Monday, January 21

Impromptu Singlespeed Cyclocross Bushwhack Classic

Sometimes memory doesn't serve my sense of adventure quite so well. I've been desperate to get back on the mountain bike, and when I saw the forecasted high temperature for today I realized most of the mud would be frozen. A narrow window of opportunity...

My plan was to revisit one of my old haunts and favorite places in the world: Spaas Creek and the Short Creek/Spaas Creek rim. Things have changed in five years. Mandy dropped me off at the junction of Spaas Creek Rd and North Fork Rd. As she drove off toward town I pedaled into the woods up the long gravel road.

The off-roaders have torn up Spaas Creek Road north of the forest service boundary. There are massive mudholes. There was a time I could drive my '85 Honda Accord far up the valley. Now I don't even think I could get high clearance Gump very far up the road.

The mandatory creek crossings went well. I knew each one like an old friend. It was the new tank trap mudholes that annoyed me. There was no riding through them. I had to portage.

By the time I reached the mouth of Bee Branch I knew I didn't want to stick with my original plan to go straight up Spaas Creek Road to the head of the drainage. I knew another way that would avoid the water and mud.

I bushwhacked up Bee Branch along a vague horse trail, mainly because I knew it wouldn't be a rhododendron-slog, and gained the eastern Short Creek ridge.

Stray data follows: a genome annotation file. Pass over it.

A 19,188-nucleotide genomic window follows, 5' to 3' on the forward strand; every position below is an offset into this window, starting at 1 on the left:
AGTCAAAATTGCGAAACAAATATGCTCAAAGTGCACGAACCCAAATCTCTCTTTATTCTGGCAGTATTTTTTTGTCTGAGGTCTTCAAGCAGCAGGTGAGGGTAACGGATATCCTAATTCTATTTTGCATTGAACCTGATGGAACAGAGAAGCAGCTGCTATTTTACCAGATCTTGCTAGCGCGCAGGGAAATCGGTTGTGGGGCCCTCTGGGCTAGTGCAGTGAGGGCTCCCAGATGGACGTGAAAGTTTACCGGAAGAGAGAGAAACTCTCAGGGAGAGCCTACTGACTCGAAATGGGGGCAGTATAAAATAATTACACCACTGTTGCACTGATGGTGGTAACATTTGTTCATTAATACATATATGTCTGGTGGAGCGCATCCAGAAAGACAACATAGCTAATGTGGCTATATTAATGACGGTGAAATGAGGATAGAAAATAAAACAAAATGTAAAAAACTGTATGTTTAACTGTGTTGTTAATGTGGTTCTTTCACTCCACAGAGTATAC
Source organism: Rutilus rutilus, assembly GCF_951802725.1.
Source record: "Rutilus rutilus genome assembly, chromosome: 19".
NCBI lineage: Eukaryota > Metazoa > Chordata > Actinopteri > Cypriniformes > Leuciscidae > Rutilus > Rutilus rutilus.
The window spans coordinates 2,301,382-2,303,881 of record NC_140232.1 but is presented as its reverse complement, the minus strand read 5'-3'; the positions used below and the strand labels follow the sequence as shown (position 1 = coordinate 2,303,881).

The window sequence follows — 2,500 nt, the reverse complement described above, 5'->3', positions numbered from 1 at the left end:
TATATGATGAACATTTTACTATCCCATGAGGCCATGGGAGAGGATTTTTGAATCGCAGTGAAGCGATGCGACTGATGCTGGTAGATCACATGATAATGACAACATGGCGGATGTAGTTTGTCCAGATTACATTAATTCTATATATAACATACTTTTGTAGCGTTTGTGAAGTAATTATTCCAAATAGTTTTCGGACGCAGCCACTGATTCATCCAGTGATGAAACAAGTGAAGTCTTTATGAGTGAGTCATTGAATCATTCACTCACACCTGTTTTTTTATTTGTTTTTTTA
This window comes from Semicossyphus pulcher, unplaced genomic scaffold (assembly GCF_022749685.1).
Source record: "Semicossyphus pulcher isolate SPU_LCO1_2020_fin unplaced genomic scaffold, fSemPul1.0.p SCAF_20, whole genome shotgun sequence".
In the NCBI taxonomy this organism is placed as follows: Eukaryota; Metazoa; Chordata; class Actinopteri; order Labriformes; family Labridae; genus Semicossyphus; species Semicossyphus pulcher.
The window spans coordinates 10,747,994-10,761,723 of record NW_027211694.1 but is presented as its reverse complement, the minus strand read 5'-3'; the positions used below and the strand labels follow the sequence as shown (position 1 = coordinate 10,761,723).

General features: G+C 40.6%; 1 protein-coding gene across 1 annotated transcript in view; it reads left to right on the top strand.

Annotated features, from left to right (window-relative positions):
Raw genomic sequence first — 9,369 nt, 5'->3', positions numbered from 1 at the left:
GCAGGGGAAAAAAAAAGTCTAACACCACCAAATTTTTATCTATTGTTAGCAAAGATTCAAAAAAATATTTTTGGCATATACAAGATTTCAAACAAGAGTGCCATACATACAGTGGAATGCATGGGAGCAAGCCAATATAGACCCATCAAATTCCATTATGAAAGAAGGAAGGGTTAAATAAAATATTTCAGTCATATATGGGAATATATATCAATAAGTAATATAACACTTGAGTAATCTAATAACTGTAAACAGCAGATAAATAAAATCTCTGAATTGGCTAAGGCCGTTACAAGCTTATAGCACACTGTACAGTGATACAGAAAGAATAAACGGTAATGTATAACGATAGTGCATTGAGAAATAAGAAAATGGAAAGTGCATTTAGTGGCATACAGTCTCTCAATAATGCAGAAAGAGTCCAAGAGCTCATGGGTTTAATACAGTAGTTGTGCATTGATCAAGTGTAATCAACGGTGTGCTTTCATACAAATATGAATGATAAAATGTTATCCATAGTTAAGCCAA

Die-hard cyclocrossers would have been weeping trying to keep up as I climbed a muddy horse-torn hill, then slogged over logs and through greenbriar thickets, before finally gaining the ridgetop.

I'd been steaming on my ascent. I generate a lot of heat when I exert myself. But on the ridge a mean west wind came cutting through me. Suddenly the forecast seemed accurate. I dropped down a steep slope to the old fire road I remembered.

I discovered my shifter cables were encased in frozen mud and fused in place on the underside of my downtube. I hadn't wanted to simulate riding a singlespeed when I left this morning, but sometimes you make lemonade with the clumps of mud life gives you. I pushed off down the road.

Equestrians have torn it to pieces riding on the leaf matted gravel road when it's been too wet to do so. I'll bite my tongue against the rant I want to go on.

Anyway, I pedaled along, passing through a surreal landscape of memory and present. Little has changed along that road where I've spent so much time exploring, climbing, biking and hiking. But it's been neglected as well. There were lots of blowdowns, and the aforementioned hoofdamage. I was somewhat sad that I couldn't just ride.

Where I'd hoped to cruise along and make up time I found myself laboring in ragged frozen earth and heaving my bike over fallen trees.

The perception of distance has compressed in my mind. I worried it would take me a long time to reach the better road surface at the forest service gate. But in short order I was pedaling around the steep posts and crossbeam onto the hardpack gravel. Then I cruised.